Tuesday Topics: Run Like Duck

We know judging a book by its cover is bad.. but the title is OK, right? When Liz blogged about Run Like Duck, I was immediately intrigued. It just sounded like a fun book.

Tuesday Topics

Linking up with Kim and Zenaida to share whether the book was as good as it’s title was funny.

Spoiler: it is. I’ve read a number of books about running, but this is definitely top five. I was also happy to find the author is a pretty funny read on twitter.

[bctt tweet=”Running and reading, a perfect pair. My review of @montythemole’s Run Like Duck” username=”travellingcari”]

Atkinson is a fat British man who was encouraged by a friend to go for a run, and ultimately ended up running ultras and a Quadzilla (four marathons in four days) en route to joining the 100 Marathon Club. That’s not to say this is a book just for those who want to go extremes, I’d say it’s more applicable to the everyday runner than Dean Karnazes’ books. He started where many runners do, running after dark in his neighborhood and gradually increasing his distance. He also balanced his running journey with his family life: his wife crewed for him in his 100M run and occasionally he had to check the finances before signing up. I feel like the latter is something that doesn’t often come up in running books. It’s as if there’s a race fee fairy that pays them.

Atkinson shares race and training recaps, as well as specific tips applicable to the race he ran. I like how he established traditions such as the Milton Keynes Marathon which he made the effort to return to each year as a measure of tracking his own growth. I also like that he makes no claim that he’s perfect – he still enjoys McDonalds and bacon & egg sandwiches as breakfast. A word of advice, don’t read the chapters on ultrarunning if you’re hungry, the aid stations will make you hungrier. I felt for his chafing on one of his ultras.  He still occasionally forgets his race bib in the hotel room and struggles with pacing-there’s no magic in this story. He also acknowledges that not every race is perfectly organized.  Running isn’t perfect and he doesn’t paint it out to be.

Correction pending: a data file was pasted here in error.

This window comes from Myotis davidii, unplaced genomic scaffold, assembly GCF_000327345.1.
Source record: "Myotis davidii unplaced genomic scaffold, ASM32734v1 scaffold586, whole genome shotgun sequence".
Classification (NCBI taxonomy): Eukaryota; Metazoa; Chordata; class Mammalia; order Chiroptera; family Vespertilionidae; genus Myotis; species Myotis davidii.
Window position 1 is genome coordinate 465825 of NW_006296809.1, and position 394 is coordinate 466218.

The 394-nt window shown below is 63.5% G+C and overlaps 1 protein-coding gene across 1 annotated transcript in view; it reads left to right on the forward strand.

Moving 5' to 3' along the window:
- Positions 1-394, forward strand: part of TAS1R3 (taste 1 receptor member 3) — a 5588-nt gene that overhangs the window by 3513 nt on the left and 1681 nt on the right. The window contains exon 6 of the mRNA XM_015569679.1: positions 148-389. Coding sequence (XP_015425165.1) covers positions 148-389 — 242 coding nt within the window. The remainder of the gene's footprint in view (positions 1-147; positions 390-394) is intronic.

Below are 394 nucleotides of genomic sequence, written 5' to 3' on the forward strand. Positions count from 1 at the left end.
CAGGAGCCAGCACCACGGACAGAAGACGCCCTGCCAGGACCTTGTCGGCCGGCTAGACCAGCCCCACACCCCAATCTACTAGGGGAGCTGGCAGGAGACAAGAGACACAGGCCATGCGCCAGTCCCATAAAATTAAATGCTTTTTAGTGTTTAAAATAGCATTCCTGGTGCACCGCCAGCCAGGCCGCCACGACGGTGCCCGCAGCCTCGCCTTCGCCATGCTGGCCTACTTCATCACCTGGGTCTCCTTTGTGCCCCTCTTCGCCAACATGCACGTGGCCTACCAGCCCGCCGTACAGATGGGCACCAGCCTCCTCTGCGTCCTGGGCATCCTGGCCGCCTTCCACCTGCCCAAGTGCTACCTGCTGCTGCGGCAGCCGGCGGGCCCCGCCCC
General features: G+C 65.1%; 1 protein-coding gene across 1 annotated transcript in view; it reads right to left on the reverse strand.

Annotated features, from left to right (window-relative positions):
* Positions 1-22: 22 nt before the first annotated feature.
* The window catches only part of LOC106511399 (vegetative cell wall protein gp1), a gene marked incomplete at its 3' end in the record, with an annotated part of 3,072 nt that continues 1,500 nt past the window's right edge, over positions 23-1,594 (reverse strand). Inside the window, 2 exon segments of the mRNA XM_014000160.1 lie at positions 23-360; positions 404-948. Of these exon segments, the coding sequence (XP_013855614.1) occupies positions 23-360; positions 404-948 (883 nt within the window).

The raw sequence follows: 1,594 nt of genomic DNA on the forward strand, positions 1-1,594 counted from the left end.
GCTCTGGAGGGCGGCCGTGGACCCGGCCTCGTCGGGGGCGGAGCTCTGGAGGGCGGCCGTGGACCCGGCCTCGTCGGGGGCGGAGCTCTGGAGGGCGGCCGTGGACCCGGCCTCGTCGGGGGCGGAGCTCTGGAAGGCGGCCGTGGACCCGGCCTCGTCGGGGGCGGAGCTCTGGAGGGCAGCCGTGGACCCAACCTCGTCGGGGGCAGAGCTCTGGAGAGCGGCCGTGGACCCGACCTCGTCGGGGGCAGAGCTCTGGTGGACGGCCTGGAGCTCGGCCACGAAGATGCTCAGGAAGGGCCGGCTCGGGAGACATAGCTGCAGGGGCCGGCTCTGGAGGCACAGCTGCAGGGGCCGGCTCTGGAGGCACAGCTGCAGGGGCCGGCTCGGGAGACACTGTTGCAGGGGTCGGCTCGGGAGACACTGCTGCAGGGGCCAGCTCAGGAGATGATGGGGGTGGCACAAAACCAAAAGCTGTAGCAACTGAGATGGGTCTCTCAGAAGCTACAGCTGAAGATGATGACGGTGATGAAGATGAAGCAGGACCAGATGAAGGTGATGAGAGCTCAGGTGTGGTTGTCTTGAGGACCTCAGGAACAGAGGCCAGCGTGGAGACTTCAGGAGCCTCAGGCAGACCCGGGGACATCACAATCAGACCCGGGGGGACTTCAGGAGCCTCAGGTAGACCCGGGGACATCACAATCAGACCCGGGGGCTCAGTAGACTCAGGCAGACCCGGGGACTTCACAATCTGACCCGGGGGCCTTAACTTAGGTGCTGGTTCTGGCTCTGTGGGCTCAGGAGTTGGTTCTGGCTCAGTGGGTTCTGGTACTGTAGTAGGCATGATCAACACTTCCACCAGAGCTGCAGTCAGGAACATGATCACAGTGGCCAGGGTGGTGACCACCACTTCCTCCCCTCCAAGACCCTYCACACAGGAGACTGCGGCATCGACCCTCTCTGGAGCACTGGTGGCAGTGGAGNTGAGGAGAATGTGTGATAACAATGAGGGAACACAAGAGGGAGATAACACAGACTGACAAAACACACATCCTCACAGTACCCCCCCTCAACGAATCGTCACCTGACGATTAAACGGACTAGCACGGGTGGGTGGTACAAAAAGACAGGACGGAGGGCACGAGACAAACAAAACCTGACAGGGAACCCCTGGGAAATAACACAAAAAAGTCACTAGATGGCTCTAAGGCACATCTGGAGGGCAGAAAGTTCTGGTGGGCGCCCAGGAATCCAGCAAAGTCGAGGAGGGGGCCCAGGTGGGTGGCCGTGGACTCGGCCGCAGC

Although parkrun hasn’t yet expanded to NYC, I love his tips and information about it as well as other races I will probably never run. The advice is applicable to many other runs. I think I finally understand the role of tail running, though I had to chuckle at the image when he runs to a parkrun, is late and comes up from behind said tail runner probably catching him or her by surprise. One thing to note, I was slightly confused at the timing on some, so make sure to pay attention to the dates/marathon numbers in the chapter heads.

I think there is a lot in this book for both beginners and experienced runners, and many runners will see a bit of themselves in the author. Excited to share this book I enjoyed with you, enter to win a signed copy. I’ll pick a winner on Sunday, January 13.

  • Any favorite running reads?
  • Any books you’re looking forward to reading in 2019?
  • If you need running ideas, The Runners’ Bookshelf on Facebook is one of my favorite sources along with Wendy’s book club.

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